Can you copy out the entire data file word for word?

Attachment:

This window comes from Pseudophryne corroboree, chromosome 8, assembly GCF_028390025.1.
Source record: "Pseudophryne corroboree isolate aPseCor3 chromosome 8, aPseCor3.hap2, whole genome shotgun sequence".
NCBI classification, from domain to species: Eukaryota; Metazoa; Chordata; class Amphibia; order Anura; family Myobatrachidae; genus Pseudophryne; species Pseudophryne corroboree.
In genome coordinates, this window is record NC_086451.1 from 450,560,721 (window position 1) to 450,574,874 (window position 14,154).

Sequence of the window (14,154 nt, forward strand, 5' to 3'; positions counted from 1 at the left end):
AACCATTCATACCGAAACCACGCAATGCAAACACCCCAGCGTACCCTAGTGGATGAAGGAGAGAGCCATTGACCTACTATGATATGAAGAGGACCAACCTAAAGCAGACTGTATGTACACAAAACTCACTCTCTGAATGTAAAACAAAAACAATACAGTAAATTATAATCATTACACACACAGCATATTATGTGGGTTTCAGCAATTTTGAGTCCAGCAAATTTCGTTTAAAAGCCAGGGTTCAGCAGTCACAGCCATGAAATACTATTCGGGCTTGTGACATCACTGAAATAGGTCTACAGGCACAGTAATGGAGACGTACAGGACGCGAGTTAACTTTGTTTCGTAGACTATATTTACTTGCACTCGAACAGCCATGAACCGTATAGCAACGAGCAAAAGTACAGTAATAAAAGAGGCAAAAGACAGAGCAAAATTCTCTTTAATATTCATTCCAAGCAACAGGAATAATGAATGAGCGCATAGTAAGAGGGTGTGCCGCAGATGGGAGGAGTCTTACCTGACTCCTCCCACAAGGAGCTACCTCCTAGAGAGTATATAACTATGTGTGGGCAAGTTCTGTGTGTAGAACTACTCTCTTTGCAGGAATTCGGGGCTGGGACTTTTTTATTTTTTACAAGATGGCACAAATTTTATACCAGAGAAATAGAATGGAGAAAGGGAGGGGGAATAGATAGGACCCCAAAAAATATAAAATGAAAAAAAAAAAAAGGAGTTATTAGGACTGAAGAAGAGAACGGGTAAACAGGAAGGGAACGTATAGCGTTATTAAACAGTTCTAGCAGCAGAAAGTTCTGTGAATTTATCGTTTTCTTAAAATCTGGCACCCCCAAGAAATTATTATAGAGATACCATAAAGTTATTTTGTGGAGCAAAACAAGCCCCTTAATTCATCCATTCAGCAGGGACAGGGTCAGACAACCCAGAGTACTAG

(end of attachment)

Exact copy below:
This window comes from Pseudophryne corroboree, chromosome 8, assembly GCF_028390025.1.
Source record: "Pseudophryne corroboree isolate aPseCor3 chromosome 8, aPseCor3.hap2, whole genome shotgun sequence".
NCBI classification, from domain to species: Eukaryota; Metazoa; Chordata; class Amphibia; order Anura; family Myobatrachidae; genus Pseudophryne; species Pseudophryne corroboree.
In genome coordinates, this window is record NC_086451.1 from 450,560,721 (window position 1) to 450,574,874 (window position 14,154).

Sequence of the window (14,154 nt, forward strand, 5' to 3'; positions counted from 1 at the left end):
AACCATTCATACCGAAACCACGCAATGCAAACACCCCAGCGTACCCTAGTGGATGAAGGAGAGAGCCATTGACCTACTATGATATGAAGAGGACCAACCTAAAGCAGACTGTATGTACACAAAACTCACTCTCTGAATGTAAAACAAAAACAATACAGTAAATTATAATCATTACACACACAGCATATTATGTGGGTTTCAGCAATTTTGAGTCCAGCAAATTTCGTTTAAAAGCCAGGGTTCAGCAGTCACAGCCATGAAATACTATTCGGGCTTGTGACATCACTGAAATAGGTCTACAGGCACAGTAATGGAGACGTACAGGACGCGAGTTAACTTTGTTTCGTAGACTATATTTACTTGCACTCGAACAGCCATGAACCGTATAGCAACGAGCAAAAGTACAGTAATAAAAGAGGCAAAAGACAGAGCAAAATTCTCTTTAATATTCATTCCAAGCAACAGGAATAATGAATGAGCGCATAGTAAGAGGGTGTGCCGCAGATGGGAGGAGTCTTACCTGACTCCTCCCACAAGGAGCTACCTCCTAGAGAGTATATAACTATGTGTGGGCAAGTTCTGTGTGTAGAACTACTCTCTTTGCAGGAATTCGGGGCTGGGACTTTTTTATTTTTTACAAGATGGCACAAATTTTATACCAGAGAAATAGAATGGAGAAAGGGAGGGGGAATAGATAGGACCCCAAAAAATATAAAATGAAAAAAAAAAAAAGGAGTTATTAGGACTGAAGAAGAGAACGGGTAAACAGGAAGGGAACGTATAGCGTTATTAAACAGTTCTAGCAGCAGAAAGTTCTGTGAATTTATCGTTTTCTTAAAATCTGGCACCCCCAAGAAATTATTATAGAGATACCATAAAGTTATTTTGTGGAGCAAAACAAGCCCCTTAATTCATCCATTCAGCAGGGACAGGGTCAGACAACCCAGAGTACTAG